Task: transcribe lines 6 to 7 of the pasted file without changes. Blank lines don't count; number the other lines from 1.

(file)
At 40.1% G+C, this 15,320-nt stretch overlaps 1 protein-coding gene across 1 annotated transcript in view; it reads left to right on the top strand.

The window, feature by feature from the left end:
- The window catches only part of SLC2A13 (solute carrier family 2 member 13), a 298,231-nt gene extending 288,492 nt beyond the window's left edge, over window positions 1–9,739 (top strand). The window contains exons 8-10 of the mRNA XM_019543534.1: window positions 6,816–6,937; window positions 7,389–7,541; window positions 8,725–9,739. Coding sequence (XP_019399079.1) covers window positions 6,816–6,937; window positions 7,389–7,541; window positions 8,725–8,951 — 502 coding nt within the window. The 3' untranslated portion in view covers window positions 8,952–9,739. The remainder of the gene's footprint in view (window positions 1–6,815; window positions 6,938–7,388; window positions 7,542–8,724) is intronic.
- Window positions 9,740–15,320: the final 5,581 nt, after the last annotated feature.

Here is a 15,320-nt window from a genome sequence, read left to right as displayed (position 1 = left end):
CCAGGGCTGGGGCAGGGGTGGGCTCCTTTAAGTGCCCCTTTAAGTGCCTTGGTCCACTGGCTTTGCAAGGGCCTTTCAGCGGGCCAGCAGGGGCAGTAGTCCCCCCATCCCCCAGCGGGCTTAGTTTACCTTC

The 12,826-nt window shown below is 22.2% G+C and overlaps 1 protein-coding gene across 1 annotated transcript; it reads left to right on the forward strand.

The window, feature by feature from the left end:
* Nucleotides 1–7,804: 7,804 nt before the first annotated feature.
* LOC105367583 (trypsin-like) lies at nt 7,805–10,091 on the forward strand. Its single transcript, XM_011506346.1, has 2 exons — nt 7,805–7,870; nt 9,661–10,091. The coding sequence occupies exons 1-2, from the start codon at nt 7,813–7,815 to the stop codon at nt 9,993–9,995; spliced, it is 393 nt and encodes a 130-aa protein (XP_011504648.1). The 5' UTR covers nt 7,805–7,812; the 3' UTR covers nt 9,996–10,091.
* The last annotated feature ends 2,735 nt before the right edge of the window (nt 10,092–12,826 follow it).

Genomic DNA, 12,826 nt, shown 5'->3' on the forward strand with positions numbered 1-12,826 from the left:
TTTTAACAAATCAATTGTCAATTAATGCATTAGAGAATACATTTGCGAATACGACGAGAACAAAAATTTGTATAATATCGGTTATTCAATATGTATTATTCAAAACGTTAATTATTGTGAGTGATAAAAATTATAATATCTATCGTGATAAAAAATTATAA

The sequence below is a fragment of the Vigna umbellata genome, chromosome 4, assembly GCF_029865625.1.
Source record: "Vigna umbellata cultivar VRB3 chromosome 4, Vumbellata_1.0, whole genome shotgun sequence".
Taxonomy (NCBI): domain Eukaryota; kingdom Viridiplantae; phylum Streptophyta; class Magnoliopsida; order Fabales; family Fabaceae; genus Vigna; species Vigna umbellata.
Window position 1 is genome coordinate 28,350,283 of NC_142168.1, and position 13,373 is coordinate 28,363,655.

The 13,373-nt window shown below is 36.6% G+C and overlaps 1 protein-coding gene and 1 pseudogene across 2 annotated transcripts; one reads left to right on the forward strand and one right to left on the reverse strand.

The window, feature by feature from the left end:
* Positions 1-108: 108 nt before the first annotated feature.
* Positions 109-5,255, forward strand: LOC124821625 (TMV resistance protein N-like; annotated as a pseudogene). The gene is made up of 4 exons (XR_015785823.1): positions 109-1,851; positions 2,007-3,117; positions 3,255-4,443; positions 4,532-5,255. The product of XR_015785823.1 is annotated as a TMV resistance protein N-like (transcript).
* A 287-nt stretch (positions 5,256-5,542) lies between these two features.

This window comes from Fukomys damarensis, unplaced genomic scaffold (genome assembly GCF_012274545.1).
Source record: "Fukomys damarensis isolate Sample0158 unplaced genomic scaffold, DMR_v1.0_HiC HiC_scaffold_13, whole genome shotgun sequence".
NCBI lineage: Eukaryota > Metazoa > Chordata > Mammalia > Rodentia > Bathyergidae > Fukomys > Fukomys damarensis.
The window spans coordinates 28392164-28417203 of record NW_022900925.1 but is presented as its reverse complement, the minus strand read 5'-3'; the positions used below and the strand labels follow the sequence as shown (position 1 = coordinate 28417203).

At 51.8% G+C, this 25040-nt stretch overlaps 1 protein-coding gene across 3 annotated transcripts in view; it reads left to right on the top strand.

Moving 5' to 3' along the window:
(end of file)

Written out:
CCAGGGCTGGGGCAGGGGTGGGCTCCTTTAAGTGCCCCTTTAAGTGCCTTGGTCCACTGGCTTTGCAAGGGCCTTTCAGCGGGCCAGCAGGGGCAGTAGTCCCCCCATCCCCCAGCGGGCTTAGTTTACCTTC

The 12,826-nt window shown below is 22.2% G+C and overlaps 1 protein-coding gene across 1 annotated transcript; it reads left to right on the forward strand.